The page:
Embattled politicians, disgruntled ex-spouses and badly reviewed builders are just some of the Queenslanders who have successfully taken their detractors to court for Facebook defamation in the last 12 months.

In the age of social media, when hitting enter can end up costing you tens of thousands of dollars, it’s more important than ever to know where you stand when it comes to defamation law.

To help you protect yourself from both defaming and being defamed, we’ve put together this blog answering the top questions people ask our defamation hotline.

1. Are private posts or messages classed as defamation?

Yes, they can be!

If you communicate a defamatory message – something that a reasonable member of the community would say is damaging to another’s reputation – you may be liable, regardless of whether that communication is sent to one or ten people.

Most people don’t realise that they may be defaming someone simply by spreading defamatory words or pictures in private posts or even instant messages between them and another person.

2. Can I be sued for something I said on Facebook years ago?

Probably not.

Complainants have one year from the date of publication of the defamatory material to take the matter to court.

The person who is defamed may apply for an extension of this time limit if they can show the Court “that it was not reasonable in the circumstances to commence action in time” but this can’t extend for more than three years from the date of publication.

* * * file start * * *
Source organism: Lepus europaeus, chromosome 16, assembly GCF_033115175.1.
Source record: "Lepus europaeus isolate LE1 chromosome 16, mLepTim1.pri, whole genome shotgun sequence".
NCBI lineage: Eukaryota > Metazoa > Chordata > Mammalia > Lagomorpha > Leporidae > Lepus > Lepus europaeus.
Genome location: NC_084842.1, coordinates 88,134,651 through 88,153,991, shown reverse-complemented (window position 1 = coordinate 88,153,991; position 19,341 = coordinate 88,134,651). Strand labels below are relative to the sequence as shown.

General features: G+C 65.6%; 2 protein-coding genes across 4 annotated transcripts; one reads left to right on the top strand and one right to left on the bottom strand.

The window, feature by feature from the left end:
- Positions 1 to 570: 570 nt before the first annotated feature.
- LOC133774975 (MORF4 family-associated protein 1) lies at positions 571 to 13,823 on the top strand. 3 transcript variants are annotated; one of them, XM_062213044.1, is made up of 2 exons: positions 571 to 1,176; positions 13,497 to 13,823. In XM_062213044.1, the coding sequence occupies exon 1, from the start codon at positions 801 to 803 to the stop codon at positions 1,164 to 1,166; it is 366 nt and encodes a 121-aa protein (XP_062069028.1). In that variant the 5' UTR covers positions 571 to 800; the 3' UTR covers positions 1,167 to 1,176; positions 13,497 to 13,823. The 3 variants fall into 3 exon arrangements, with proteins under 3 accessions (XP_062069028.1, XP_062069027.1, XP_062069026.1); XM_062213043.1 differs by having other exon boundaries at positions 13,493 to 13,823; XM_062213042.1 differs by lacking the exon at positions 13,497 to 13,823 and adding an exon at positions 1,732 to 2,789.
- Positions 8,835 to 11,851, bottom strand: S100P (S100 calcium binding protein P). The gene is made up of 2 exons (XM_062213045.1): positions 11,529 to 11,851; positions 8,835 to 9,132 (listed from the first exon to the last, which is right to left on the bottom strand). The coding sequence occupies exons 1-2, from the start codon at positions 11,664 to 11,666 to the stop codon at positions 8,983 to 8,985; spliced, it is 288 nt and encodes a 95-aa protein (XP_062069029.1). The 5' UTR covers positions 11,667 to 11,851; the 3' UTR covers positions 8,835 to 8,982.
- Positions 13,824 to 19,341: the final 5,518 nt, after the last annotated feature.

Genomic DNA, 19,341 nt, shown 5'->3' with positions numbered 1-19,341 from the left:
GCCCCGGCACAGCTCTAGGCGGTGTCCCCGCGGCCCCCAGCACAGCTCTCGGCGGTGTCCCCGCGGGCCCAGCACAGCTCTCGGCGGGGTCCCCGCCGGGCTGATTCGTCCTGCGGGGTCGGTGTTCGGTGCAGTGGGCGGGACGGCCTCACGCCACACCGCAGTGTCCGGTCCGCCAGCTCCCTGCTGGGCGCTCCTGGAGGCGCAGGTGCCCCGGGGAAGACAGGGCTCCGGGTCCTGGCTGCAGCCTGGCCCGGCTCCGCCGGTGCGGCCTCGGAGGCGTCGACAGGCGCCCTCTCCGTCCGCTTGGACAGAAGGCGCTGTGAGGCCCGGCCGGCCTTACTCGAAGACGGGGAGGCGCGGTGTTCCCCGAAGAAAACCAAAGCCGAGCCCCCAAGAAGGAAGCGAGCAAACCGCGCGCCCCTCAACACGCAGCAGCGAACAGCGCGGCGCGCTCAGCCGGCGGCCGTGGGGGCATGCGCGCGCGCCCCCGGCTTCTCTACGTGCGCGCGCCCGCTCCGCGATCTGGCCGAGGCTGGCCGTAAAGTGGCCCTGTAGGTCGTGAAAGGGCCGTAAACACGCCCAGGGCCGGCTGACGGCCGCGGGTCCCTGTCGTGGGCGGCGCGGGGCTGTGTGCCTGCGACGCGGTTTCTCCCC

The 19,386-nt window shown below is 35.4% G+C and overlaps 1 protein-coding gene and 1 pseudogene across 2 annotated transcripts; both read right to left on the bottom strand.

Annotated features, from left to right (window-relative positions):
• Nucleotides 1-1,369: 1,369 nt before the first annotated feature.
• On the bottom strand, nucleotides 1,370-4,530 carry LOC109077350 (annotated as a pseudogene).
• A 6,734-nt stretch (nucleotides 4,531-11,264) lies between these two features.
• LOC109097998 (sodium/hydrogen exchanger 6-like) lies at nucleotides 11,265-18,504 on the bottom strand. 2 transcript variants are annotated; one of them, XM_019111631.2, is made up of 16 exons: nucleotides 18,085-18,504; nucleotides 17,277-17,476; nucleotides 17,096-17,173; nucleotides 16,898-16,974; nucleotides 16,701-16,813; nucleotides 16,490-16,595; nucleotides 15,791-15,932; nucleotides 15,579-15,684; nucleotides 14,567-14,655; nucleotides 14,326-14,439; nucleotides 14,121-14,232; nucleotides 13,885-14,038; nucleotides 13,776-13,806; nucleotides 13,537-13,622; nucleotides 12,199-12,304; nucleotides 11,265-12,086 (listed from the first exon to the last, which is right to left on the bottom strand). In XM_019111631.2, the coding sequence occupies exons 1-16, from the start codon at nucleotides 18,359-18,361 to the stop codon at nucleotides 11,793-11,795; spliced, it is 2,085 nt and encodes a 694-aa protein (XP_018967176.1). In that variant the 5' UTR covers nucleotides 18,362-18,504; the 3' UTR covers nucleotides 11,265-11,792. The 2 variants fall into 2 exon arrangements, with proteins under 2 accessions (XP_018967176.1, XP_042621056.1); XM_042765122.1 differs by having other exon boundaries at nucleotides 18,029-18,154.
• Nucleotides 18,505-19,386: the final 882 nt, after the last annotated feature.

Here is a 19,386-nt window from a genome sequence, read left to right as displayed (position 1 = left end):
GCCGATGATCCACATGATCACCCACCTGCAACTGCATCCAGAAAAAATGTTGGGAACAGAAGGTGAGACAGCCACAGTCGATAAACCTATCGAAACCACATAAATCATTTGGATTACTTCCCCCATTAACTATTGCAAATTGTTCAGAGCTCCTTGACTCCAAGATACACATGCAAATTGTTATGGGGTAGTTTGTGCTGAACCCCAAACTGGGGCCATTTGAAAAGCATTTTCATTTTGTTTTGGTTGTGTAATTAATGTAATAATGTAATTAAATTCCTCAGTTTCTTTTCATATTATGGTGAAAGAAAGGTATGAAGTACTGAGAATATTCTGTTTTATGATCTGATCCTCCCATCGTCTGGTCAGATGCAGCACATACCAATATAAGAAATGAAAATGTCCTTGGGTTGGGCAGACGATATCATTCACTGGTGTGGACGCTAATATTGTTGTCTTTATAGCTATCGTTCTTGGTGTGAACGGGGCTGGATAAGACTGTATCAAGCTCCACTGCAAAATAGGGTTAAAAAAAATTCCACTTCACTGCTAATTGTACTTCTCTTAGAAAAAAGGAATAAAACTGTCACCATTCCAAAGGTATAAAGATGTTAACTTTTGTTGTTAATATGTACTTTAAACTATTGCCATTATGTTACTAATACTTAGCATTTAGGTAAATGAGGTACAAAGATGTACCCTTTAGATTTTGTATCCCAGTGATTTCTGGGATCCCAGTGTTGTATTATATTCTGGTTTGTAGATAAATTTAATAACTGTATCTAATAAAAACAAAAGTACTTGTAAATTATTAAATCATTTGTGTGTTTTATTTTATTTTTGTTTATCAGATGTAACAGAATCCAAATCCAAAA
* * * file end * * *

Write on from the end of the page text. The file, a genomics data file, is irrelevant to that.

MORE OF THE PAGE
3. If what I said is true, can I still be sued for defamation?

Truth is a defence. However, it is up to the person who is being sued to prove that their statements were true.

So, while you’re within your rights to publish the truth, you had better have the evidence to back your claims up!

4. Can a bad review of a business be classed as defamation?

Yes! If you’ve spread information that will damage the reputation of the following entities you may be liable:

  • A living person
  • A not-for-profit corporation
  • A corporation which employs fewer than 10 persons and which is not related to another corporation

If you’d like to discuss a potential defamation case with a legal professional, call 3607 3274 today for an obligation-free appointment with one of our lawyers. Or, for more information about defamation law in Queensland check out the Act

Before deciding whether to commence legal action, you must identify your ideal outcome, whether it be compensation, reinstatement of a job or just an acknowledgement of fault. Our lawyers will use this information to determine whether a court could in fact help you achieve your desired outcome.

The next important consideration is whether there is a case to answer for and if you have a cause of action. A cause of action is a legal framework that gives rise to entitlement for you to take action. For example, a negligence claim has 3 separate elements to be satisfied, and if but one element cannot be satisfied your claim will not go ahead.

Finally there must be sufficient evidence to support your claim. Your word against theirs will not be satisfactory so you must ensure that there is enough admissible evidence for the court to assess.
If court is not for you, feel free to ask us about the wealth of alternatives to court.